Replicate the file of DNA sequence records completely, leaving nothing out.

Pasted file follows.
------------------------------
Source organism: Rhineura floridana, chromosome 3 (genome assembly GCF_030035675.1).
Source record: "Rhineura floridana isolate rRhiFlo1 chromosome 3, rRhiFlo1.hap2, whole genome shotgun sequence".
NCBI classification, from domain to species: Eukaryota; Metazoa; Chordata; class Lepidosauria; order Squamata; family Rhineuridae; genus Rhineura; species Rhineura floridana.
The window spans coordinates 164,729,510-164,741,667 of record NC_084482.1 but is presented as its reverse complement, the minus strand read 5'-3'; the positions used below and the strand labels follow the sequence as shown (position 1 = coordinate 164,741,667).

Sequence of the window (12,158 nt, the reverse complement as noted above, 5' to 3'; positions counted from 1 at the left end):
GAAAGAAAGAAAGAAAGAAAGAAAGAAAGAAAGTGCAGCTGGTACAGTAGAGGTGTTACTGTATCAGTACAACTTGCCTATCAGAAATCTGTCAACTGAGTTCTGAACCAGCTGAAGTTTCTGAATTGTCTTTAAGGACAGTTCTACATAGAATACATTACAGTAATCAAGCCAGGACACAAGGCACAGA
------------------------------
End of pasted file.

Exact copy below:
Source organism: Rhineura floridana, chromosome 3 (genome assembly GCF_030035675.1).
Source record: "Rhineura floridana isolate rRhiFlo1 chromosome 3, rRhiFlo1.hap2, whole genome shotgun sequence".
NCBI classification, from domain to species: Eukaryota; Metazoa; Chordata; class Lepidosauria; order Squamata; family Rhineuridae; genus Rhineura; species Rhineura floridana.
The window spans coordinates 164,729,510-164,741,667 of record NC_084482.1 but is presented as its reverse complement, the minus strand read 5'-3'; the positions used below and the strand labels follow the sequence as shown (position 1 = coordinate 164,741,667).

Sequence of the window (12,158 nt, the reverse complement as noted above, 5' to 3'; positions counted from 1 at the left end):
GAAAGAAAGAAAGAAAGAAAGAAAGAAAGAAAGTGCAGCTGGTACAGTAGAGGTGTTACTGTATCAGTACAACTTGCCTATCAGAAATCTGTCAACTGAGTTCTGAACCAGCTGAAGTTTCTGAATTGTCTTTAAGGACAGTTCTACATAGAATACATTACAGTAATCAAGCCAGGACACAAGGCACAGA